Among the regulatory proteins evaluated in the study, only overexpression of survivin and PCNA seems to be of relevance to the hyperplastic nature of HPV lesions. On the contrary, overexpression of p-53 (with its known pro-apoptotic and anti-proliferative activities)[23]and weak expression of Bcl-2 (with its known anti-apoptotic properties),[34]may represent unexpected findings in a hyperplastic lesion and undermine the possibility of a major role of these proteins in the evolution of HPV-related lesions.

Similar findings in both types of HPV-related lesions may suggest similar evolutionary pathway of these lesions in spite of different serotype of the causative virus.4 It may also cast doubts on the prognostic value of some of these markers in distinguishing between benign and potentially malignant lesions. Although survivin overexpression has been usually linked to malignancy, occurrence in totally benign neoplasms could be shown in this study as well as in some previous studies both in cutaneous and non-cutaneous lesions.[8]This would compromise its prognostic value suggested in earlier studies as an indicator of high grade malignancy[41],[42],[43],[44],[45],[46],[47] and argues that inhibition of apoptosis and/or alteration of cell cycle by survivin is not necessarily equivalent to (or followed by) cell transformation. The possibility, however, is there of low risk serotypes as the causative agent of CA in our patients with no oncogenic potential. Moreover, the possibility of the presence of mutant forms of some of these markers (especially for p-53) that are non-functional but overexpressed can not be ruled out as was confirmed in some other neoplasms.[25], [26]

In the present study, there was poor correlation between the proliferation index (as indicated by PCNA score) and that of survivin indicating that possible contribution of survivin to hyperplastic skin reaction in HPV-induced neoplasms may be mediated through inhibiting apoptosis rather than by inducing cell division. In fact, some HPV-related benign lesions have been shown in other studies[21]to exhibit low apoptotic index comparable to that of normal skin. Survivin may be one of the factors contributing to this suppression of apoptosis in spite of the viral insult to keratinocytes. On the other hand, hyperproliferation that has been confirmed in this study (as shown by PCNA overexpression) may be mediated through other mechanisms.

Although the overall average score of survivin positive cells is significantly high, some lesions were totally negative for survivin. This can be explained in several ways. First of all is the age (or stage) of lesion as tissue hyperplasia may be a consequence of transient state of imbalance between tissue proliferation and apoptosis after which maintenance of the stationary state may just necessitate reestablishment of the original balance between these two processes. This may be expected in lesions like viral warts where -in most cases- the lesion exhibits an initial state of expansion followed by cessation of growth in contrast to the relentlessly expanding malignant neoplasms.[48]Another possible reason is the probable difference in the causative viral serotype as clinically similar HPV lesions can be caused by different serotypes that have different gene characteristics and more importantly different potential (or mechanisms) of inducing cell transformation and/or altering host cell dynamics.[49]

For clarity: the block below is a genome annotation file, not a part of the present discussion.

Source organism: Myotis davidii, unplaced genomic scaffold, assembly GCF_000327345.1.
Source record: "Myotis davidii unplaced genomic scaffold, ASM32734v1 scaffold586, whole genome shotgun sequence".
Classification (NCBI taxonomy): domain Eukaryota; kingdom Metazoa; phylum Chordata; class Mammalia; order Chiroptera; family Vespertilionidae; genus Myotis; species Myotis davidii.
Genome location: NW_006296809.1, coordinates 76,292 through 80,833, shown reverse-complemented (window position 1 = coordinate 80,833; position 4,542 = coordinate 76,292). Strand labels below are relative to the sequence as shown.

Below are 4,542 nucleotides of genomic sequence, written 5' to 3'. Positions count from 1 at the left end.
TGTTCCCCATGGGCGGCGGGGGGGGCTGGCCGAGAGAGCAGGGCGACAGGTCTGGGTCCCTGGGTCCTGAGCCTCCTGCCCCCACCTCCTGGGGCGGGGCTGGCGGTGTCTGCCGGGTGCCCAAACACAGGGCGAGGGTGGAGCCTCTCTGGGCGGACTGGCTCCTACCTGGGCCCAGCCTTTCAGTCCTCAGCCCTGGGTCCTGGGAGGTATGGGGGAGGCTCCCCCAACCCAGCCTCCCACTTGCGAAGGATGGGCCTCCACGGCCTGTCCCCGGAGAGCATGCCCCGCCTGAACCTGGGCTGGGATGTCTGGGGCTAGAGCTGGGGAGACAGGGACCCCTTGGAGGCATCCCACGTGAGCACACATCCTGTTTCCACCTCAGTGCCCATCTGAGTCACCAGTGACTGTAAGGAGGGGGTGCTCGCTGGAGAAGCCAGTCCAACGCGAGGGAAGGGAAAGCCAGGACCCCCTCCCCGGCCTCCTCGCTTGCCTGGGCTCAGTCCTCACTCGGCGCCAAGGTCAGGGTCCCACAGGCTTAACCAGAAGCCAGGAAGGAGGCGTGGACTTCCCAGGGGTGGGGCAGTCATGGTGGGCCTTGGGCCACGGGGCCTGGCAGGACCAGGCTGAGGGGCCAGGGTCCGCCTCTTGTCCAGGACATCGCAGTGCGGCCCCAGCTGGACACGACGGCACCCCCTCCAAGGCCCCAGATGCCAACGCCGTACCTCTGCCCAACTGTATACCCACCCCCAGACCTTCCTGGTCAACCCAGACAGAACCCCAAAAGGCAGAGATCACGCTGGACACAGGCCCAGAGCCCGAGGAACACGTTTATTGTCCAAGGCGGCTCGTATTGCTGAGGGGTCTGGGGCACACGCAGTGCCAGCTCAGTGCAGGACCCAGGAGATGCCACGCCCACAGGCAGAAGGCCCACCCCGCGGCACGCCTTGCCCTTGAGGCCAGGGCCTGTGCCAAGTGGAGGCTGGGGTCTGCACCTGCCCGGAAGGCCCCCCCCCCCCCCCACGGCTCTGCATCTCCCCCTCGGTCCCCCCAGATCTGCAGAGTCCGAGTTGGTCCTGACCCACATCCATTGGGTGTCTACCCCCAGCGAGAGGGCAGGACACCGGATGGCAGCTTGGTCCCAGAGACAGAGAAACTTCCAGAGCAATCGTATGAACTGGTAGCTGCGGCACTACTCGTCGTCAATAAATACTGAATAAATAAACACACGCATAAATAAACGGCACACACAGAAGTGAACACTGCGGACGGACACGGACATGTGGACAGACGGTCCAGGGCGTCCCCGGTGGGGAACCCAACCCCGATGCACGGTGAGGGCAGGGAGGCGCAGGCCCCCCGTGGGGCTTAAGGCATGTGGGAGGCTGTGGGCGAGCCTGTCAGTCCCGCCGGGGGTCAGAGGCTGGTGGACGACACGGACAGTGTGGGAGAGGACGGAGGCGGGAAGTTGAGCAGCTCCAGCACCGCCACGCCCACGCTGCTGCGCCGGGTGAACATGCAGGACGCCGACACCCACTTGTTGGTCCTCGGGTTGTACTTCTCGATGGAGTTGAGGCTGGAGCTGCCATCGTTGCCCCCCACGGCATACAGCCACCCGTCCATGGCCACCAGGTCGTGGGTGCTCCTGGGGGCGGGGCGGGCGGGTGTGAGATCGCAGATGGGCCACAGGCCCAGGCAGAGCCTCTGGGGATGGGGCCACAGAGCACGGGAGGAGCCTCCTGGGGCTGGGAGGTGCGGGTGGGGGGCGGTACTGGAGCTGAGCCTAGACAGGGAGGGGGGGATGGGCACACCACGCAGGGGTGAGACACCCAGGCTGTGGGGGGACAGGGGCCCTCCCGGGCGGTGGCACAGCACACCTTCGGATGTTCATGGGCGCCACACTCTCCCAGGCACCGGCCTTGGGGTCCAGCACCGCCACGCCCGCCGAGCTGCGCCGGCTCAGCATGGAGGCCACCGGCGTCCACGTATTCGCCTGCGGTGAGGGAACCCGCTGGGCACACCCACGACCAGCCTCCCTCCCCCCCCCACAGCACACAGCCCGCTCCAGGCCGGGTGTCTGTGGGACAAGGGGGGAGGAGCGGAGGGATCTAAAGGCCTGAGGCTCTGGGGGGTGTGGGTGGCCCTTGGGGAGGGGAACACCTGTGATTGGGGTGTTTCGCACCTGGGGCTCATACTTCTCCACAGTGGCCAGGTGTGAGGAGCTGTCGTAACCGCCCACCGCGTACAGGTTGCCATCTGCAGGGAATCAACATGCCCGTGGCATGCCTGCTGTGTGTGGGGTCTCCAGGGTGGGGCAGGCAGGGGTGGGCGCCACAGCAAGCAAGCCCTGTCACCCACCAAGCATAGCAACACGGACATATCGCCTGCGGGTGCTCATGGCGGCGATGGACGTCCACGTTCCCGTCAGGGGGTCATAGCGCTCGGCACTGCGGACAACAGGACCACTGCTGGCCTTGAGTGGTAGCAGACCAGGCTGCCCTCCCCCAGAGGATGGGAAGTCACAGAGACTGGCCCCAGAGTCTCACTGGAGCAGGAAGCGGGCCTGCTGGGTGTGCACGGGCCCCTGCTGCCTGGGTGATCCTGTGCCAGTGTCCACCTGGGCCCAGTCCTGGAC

Nevertheless, the demonstration of increased reactivity to PCNA (as regards the average weighted score of staining in all studied verrucous lesions) suggests a continuous state of hyperproliferation that is probably necessary to maintain the hyperplastic state in the face of other opposing mechanisms (e.g. overexpressed p-53).

Again, lack of significant Bcl-2 expression would be inconsistent with a major role of Bcl-2 anti-apoptotic action in the evolution of HPV-related lesions. The reduced levels of Bcl-2 may be related in some way or another to the upgraded expression of p-53 (a known inhibitor of Bcl-2 expression)[50], although no clear correlation (negative or positive) could be demonstrated in this study between these two markers.

The minimal expression of Bcl-2 agrees with previous studies carried out on benign HPV lesions,[51]reporting reduced Bcl-2 in contrast to normal BAX expression in the lesional skin. This does not exclude the presence of another HPV-induced anti-apoptotic mechanism independent of (or bypassing) that mediated by Bcl-2 (e.g. at the caspase level as suggested for survivin).[8]

Another study carried out on a variety of cutaneous neoplasms could show similar reduction of Bcl-2 within V.V. and C.A. lesions while the malignant (or premalignant) nature of other tumors subjected to evaluation (not the mere hyperplasia) was associated with increased Bcl-2 expression.[52]